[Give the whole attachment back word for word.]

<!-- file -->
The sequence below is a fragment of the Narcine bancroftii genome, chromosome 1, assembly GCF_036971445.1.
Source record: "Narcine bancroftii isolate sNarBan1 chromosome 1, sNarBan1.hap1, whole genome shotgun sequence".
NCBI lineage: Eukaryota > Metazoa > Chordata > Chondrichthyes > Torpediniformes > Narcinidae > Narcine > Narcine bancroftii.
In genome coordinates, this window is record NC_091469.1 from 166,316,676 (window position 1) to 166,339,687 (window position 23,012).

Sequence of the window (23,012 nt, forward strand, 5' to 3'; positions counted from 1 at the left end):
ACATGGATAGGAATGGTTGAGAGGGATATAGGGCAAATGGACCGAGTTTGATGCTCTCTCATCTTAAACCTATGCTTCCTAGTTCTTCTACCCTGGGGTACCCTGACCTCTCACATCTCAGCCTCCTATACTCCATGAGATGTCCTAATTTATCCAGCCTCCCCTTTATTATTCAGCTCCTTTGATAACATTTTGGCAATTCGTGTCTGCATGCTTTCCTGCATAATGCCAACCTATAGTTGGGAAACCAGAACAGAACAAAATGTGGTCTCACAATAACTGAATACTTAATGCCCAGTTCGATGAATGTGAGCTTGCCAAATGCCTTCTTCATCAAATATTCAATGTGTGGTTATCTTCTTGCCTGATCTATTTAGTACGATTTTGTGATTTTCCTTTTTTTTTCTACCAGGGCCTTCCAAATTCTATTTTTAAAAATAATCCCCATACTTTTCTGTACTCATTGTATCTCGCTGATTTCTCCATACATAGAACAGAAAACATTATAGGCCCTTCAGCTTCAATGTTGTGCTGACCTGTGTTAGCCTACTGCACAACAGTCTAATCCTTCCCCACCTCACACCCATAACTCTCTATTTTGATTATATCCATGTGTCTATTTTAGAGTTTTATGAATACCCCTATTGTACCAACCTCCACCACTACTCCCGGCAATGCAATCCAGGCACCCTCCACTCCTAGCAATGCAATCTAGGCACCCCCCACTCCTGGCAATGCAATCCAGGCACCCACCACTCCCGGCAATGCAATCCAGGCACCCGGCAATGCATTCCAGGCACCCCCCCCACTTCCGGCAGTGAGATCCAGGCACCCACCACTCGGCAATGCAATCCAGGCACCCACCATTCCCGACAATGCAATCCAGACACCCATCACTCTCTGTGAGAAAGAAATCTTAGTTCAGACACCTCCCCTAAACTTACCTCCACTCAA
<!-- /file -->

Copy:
The sequence below is a fragment of the Narcine bancroftii genome, chromosome 1, assembly GCF_036971445.1.
Source record: "Narcine bancroftii isolate sNarBan1 chromosome 1, sNarBan1.hap1, whole genome shotgun sequence".
NCBI lineage: Eukaryota > Metazoa > Chordata > Chondrichthyes > Torpediniformes > Narcinidae > Narcine > Narcine bancroftii.
In genome coordinates, this window is record NC_091469.1 from 166,316,676 (window position 1) to 166,339,687 (window position 23,012).

Sequence of the window (23,012 nt, forward strand, 5' to 3'; positions counted from 1 at the left end):
ACATGGATAGGAATGGTTGAGAGGGATATAGGGCAAATGGACCGAGTTTGATGCTCTCTCATCTTAAACCTATGCTTCCTAGTTCTTCTACCCTGGGGTACCCTGACCTCTCACATCTCAGCCTCCTATACTCCATGAGATGTCCTAATTTATCCAGCCTCCCCTTTATTATTCAGCTCCTTTGATAACATTTTGGCAATTCGTGTCTGCATGCTTTCCTGCATAATGCCAACCTATAGTTGGGAAACCAGAACAGAACAAAATGTGGTCTCACAATAACTGAATACTTAATGCCCAGTTCGATGAATGTGAGCTTGCCAAATGCCTTCTTCATCAAATATTCAATGTGTGGTTATCTTCTTGCCTGATCTATTTAGTACGATTTTGTGATTTTCCTTTTTTTTTCTACCAGGGCCTTCCAAATTCTATTTTTAAAAATAATCCCCATACTTTTCTGTACTCATTGTATCTCGCTGATTTCTCCATACATAGAACAGAAAACATTATAGGCCCTTCAGCTTCAATGTTGTGCTGACCTGTGTTAGCCTACTGCACAACAGTCTAATCCTTCCCCACCTCACACCCATAACTCTCTATTTTGATTATATCCATGTGTCTATTTTAGAGTTTTATGAATACCCCTATTGTACCAACCTCCACCACTACTCCCGGCAATGCAATCCAGGCACCCTCCACTCCTAGCAATGCAATCTAGGCACCCCCCACTCCTGGCAATGCAATCCAGGCACCCACCACTCCCGGCAATGCAATCCAGGCACCCGGCAATGCATTCCAGGCACCCCCCCCACTTCCGGCAGTGAGATCCAGGCACCCACCACTCGGCAATGCAATCCAGGCACCCACCATTCCCGACAATGCAATCCAGACACCCATCACTCTCTGTGAGAAAGAAATCTTAGTTCAGACACCTCCCCTAAACTTACCTCCACTCAA